Katya Knyazeva (avezink) wrote,
Katya Knyazeva

Analyzing old photos: central section of Tibet Road

I was browsing the UWM website, as I often do, and found this photo. The sign for the "C. L. Dance Hall" intrigued me and I tried to identify the location of the shot.


The photo is from 1937-1941. The church in the shot is easily recognizable as the Moore Church on Tibet Rd, and the crown of the building at the left edge is the Sun Co. Department Store. Therefore the facades in the center of the shot are at Tibet Rd, the section between Hankou Rd and Fuzhou Rd.

Huileli Map 1939 Tibet Rd section

The buildings facing Tibet Rd offered entertainment. The building on the left is the restaurant Yipinxiang 一品香, the most popular Chinese-run Western-style restaurant in Shanghai since the 1880s. Below is the printed ad from an online auction that gives a closer view of the building.

Yipinxiang Facade 3

The building in the center of the shot is Juelu Fandian 爵禄饭店 ("Nobility Restaurant") that also had a dance floor. "C. L." on top of the building appears to be an abbreviation for "Chueh Lu" (old spelling).

Huileli Entrance on Tibet Rd

Practically cut off by the right edge of the shot is a gate to a lane compound. The sign above the gate has "192..." over it, and quite a number of people, mostly women, are seen walking in and out. Beyond that entrance, the whole block was occupied by the most notorious brothel quarter in all of Shanghai, called Huileli 会乐里.

Old Image Huileli

Lu Hanchao described it in Beyond the Neon Lights:

Shikumen compounds [...] – best known of all and perhaps most appropriately named – Huile Li (Alley of Joint Pleasure), were full of brothels. Huile Li, a compound of 14,500 square feet (4,420 square meters) originally built at the end of the nineteenth century, boasted a main alleyway 15 feet (4.6 meters) wide and about 280 feet (85 meters) long, four branch alleyways, and, after a remodel in 1924, twenty-eight three-bay, two-wing shikumen houses.The compound was built in a moderately tasteful style: each house had a spacious front courtyard, those houses facing the main alleyway had a balcony, and arches stood at the main entrance as well as at the entrances of branch alleys, with stone inscriptions indicating the direction and number of the branches (such as "East first Branch Alley," "West Second Branch Alley," etc.). Although it was not deliberately built to accommodate brothels, by the late 1920s the compound had become a favorite site for Shanghai's higher-class prostitution. By 1949, twenty-seven of the houses in Huile Li functioned all or in part as brothels; the only house that was not a brothel was a pharmacy, which perhaps primarily served those suffering from sexually transmitted diseases. This shikumen compound was so well known for its prostitution that the name Huile Li was virtually a synonym in Shanghai for "whoring."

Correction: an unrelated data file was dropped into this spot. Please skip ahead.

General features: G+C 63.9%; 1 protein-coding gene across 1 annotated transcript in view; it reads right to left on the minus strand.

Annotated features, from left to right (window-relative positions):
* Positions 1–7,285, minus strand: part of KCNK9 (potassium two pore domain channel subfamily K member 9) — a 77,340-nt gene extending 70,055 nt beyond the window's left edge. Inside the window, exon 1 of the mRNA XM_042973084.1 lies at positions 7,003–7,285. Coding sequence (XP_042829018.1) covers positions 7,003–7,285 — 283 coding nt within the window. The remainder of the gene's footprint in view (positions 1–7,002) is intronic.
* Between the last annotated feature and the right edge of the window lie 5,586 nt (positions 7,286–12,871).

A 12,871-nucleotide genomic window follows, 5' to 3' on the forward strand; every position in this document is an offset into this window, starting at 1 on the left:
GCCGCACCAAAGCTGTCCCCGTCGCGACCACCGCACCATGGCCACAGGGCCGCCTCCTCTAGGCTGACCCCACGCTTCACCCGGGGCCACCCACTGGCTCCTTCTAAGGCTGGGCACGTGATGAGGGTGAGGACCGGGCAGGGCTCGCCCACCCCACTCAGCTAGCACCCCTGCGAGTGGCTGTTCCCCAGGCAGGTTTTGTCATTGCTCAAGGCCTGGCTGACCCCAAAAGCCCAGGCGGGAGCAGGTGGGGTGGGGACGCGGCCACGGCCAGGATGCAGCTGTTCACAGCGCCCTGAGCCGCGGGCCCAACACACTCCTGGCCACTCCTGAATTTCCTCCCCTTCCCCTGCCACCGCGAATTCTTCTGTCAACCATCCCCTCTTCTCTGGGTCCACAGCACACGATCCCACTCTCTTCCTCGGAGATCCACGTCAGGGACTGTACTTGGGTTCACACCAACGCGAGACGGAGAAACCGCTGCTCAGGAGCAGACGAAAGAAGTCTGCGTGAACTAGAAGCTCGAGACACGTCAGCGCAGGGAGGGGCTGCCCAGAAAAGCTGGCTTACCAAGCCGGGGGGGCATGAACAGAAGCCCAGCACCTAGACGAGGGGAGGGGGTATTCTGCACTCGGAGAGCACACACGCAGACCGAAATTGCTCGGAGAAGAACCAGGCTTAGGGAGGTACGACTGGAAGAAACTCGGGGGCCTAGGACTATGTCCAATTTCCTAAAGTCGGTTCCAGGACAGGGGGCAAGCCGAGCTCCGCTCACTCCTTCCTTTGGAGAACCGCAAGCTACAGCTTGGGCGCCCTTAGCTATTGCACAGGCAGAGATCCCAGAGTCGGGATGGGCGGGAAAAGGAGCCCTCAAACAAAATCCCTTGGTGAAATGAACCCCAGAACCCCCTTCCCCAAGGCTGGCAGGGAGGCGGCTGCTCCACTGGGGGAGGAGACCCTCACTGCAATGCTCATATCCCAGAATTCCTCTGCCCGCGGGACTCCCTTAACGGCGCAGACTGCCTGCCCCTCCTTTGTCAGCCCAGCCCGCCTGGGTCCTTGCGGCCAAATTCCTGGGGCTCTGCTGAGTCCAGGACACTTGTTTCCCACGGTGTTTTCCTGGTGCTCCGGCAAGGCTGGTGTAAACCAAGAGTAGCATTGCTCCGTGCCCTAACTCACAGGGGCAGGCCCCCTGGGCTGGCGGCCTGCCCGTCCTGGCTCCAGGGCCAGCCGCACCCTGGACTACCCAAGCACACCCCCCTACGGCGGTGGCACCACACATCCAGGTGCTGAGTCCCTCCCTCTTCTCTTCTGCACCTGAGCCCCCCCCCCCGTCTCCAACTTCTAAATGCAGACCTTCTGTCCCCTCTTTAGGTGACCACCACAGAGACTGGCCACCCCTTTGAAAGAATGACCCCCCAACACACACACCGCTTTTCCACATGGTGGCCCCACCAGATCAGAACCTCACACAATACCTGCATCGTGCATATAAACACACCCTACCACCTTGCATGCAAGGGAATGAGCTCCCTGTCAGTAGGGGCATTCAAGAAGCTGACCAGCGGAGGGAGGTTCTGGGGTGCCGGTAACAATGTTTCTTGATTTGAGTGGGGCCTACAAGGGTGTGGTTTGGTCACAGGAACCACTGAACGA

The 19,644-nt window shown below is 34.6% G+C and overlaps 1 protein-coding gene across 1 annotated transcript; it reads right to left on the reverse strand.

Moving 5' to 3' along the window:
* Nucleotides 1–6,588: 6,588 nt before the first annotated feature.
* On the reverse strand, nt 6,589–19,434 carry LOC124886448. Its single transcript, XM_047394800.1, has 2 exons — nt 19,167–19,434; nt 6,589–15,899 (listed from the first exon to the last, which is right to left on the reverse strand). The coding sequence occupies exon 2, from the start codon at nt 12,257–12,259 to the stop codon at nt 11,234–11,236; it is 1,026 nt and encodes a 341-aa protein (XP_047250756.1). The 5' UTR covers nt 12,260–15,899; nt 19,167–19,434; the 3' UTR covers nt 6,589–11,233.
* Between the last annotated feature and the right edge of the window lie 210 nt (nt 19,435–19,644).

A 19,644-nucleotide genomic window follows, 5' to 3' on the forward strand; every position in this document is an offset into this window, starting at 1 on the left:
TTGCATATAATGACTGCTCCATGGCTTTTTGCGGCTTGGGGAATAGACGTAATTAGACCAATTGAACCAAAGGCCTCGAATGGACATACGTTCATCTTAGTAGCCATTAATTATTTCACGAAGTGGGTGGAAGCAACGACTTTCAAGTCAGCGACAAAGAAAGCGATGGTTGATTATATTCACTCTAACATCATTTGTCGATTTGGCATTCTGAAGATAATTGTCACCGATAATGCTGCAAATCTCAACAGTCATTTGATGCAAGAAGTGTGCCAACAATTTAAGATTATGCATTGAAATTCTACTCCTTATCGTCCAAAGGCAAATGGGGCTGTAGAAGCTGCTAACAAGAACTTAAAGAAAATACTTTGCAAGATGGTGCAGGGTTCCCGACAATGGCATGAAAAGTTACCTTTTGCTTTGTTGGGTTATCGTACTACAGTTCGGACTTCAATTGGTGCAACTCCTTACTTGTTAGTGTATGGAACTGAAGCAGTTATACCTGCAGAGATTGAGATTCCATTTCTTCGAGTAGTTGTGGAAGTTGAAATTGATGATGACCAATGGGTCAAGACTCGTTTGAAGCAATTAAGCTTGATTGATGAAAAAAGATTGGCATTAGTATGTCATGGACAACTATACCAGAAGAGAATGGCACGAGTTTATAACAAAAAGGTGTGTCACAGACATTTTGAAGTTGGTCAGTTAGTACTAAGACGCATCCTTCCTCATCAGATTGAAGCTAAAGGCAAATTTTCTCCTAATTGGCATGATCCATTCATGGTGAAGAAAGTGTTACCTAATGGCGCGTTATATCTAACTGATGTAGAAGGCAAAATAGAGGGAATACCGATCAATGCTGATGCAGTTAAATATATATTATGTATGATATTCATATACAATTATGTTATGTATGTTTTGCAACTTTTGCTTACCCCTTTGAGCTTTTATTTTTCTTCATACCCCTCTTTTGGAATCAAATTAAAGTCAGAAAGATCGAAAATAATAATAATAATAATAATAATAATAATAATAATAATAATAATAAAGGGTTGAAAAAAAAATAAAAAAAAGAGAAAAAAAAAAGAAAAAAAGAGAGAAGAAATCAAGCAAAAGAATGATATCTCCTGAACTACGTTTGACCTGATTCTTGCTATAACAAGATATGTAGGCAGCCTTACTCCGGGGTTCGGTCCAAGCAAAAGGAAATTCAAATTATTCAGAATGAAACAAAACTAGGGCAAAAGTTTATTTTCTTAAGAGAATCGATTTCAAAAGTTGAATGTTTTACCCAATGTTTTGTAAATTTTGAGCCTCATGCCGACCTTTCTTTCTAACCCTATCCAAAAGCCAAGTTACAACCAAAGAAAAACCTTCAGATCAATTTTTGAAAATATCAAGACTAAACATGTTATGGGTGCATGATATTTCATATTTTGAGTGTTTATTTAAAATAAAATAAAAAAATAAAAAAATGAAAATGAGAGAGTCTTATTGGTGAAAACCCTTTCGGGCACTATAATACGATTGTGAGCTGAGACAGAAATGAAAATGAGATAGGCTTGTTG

So at the time of the photograph this was an active red light quarter containing one fifth of all the brothels in Shanghai. All of them were closed in 1951, but even in 1958 some of the reformed prostitutes were reported to go back to the old ways.

Huileli was demolished in the late 1990s, perhaps because of its reputation, and today the block is occupied by the Raffles City and Peace Cinema; the only landmarks that are still recognizable from that photograph are the Moore Church and the Sun Co store (now Shanghai No. 1 Department Store).

Tags: 1920s, architecture, book, discovery, huileli, international settlement, investigation, old and new, photo, quote, shanghai, tibet road

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